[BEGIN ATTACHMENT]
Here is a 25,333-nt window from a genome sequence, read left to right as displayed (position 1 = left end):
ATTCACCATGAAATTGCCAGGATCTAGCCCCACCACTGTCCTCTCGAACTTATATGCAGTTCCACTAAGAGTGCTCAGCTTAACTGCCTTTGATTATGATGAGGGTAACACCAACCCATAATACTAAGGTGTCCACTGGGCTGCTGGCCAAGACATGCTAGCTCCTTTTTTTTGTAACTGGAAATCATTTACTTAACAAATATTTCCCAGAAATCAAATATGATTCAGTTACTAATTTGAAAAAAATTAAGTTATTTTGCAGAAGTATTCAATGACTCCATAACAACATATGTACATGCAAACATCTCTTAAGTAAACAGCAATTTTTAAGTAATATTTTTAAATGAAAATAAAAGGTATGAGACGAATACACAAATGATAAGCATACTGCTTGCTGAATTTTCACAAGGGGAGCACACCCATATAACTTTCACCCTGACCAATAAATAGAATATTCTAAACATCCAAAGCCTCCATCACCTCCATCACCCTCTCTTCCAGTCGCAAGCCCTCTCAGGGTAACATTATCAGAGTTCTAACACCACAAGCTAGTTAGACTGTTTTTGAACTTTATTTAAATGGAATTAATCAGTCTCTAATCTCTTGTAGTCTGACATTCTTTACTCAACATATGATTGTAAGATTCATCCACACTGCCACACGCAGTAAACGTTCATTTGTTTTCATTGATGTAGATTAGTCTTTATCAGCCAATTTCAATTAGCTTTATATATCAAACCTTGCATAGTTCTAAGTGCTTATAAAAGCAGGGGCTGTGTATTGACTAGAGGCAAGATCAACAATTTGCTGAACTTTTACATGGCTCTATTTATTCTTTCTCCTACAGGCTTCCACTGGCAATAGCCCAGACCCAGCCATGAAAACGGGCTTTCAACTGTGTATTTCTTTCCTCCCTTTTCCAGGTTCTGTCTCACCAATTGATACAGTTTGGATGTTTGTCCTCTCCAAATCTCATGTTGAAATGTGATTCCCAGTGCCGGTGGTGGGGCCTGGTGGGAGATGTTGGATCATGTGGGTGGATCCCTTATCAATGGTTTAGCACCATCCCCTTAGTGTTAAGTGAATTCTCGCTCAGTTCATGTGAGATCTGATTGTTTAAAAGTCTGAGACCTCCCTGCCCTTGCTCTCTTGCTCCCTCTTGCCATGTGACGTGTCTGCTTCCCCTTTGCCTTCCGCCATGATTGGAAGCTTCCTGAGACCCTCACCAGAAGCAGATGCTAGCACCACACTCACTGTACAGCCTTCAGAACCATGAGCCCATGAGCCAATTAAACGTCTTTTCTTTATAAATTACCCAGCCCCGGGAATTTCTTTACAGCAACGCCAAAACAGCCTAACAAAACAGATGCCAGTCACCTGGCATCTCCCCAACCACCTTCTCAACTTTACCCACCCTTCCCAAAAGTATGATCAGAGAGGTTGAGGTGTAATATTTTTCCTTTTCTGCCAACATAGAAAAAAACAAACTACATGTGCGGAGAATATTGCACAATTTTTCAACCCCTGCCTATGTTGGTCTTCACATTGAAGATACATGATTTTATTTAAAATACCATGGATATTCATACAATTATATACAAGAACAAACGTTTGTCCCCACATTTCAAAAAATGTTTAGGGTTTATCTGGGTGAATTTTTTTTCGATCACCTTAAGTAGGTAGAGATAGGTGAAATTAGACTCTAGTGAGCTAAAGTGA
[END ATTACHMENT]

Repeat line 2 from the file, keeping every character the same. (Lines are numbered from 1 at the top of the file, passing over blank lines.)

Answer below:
ATTCACCATGAAATTGCCAGGATCTAGCCCCACCACTGTCCTCTCGAACTTATATGCAGTTCCACTAAGAGTGCTCAGCTTAACTGCCTTTGATTATGATGAGGGTAACACCAACCCATAATACTAAGGTGTCCACTGGGCTGCTGGCCAAGACATGCTAGCTCCTTTTTTTTGTAACTGGAAATCATTTACTTAACAAATATTTCCCAGAAATCAAATATGATTCAGTTACTAATTTGAAAAAAATTAAGTTATTTTGCAGAAGTATTCAATGACTCCATAACAACATATGTACATGCAAACATCTCTTAAGTAAACAGCAATTTTTAAGTAATATTTTTAAATGAAAATAAAAGGTATGAGACGAATACACAAATGATAAGCATACTGCTTGCTGAATTTTCACAAGGGGAGCACACCCATATAACTTTCACCCTGACCAATAAATAGAATATTCTAAACATCCAAAGCCTCCATCACCTCCATCACCCTCTCTTCCAGTCGCAAGCCCTCTCAGGGTAACATTATCAGAGTTCTAACACCACAAGCTAGTTAGACTGTTTTTGAACTTTATTTAAATGGAATTAATCAGTCTCTAATCTCTTGTAGTCTGACATTCTTTACTCAACATATGATTGTAAGATTCATCCACACTGCCACACGCAGTAAACGTTCATTTGTTTTCATTGATGTAGATTAGTCTTTATCAGCCAATTTCAATTAGCTTTATATATCAAACCTTGCATAGTTCTAAGTGCTTATAAAAGCAGGGGCTGTGTATTGACTAGAGGCAAGATCAACAATTTGCTGAACTTTTACATGGCTCTATTTATTCTTTCTCCTACAGGCTTCCACTGGCAATAGCCCAGACCCAGCCATGAAAACGGGCTTTCAACTGTGTATTTCTTTCCTCCCTTTTCCAGGTTCTGTCTCACCAATTGATACAGTTTGGATGTTTGTCCTCTCCAAATCTCATGTTGAAATGTGATTCCCAGTGCCGGTGGTGGGGCCTGGTGGGAGATGTTGGATCATGTGGGTGGATCCCTTATCAATGGTTTAGCACCATCCCCTTAGTGTTAAGTGAATTCTCGCTCAGTTCATGTGAGATCTGATTGTTTAAAAGTCTGAGACCTCCCTGCCCTTGCTCTCTTGCTCCCTCTTGCCATGTGACGTGTCTGCTTCCCCTTTGCCTTCCGCCATGATTGGAAGCTTCCTGAGACCCTCACCAGAAGCAGATGCTAGCACCACACTCACTGTACAGCCTTCAGAACCATGAGCCCATGAGCCAATTAAACGTCTTTTCTTTATAAATTACCCAGCCCCGGGAATTTCTTTACAGCAACGCCAAAACAGCCTAACAAAACAGATGCCAGTCACCTGGCATCTCCCCAACCACCTTCTCAACTTTACCCACCCTTCCCAAAAGTATGATCAGAGAGGTTGAGGTGTAATATTTTTCCTTTTCTGCCAACATAGAAAAAAACAAACTACATGTGCGGAGAATATTGCACAATTTTTCAACCCCTGCCTATGTTGGTCTTCACATTGAAGATACATGATTTTATTTAAAATACCATGGATATTCATACAATTATATACAAGAACAAACGTTTGTCCCCACATTTCAAAAAATGTTTAGGGTTTATCTGGGTGAATTTTTTTTCGATCACCTTAAGTAGGTAGAGATAGGTGAAATTAGACTCTAGTGAGCTAAAGTGA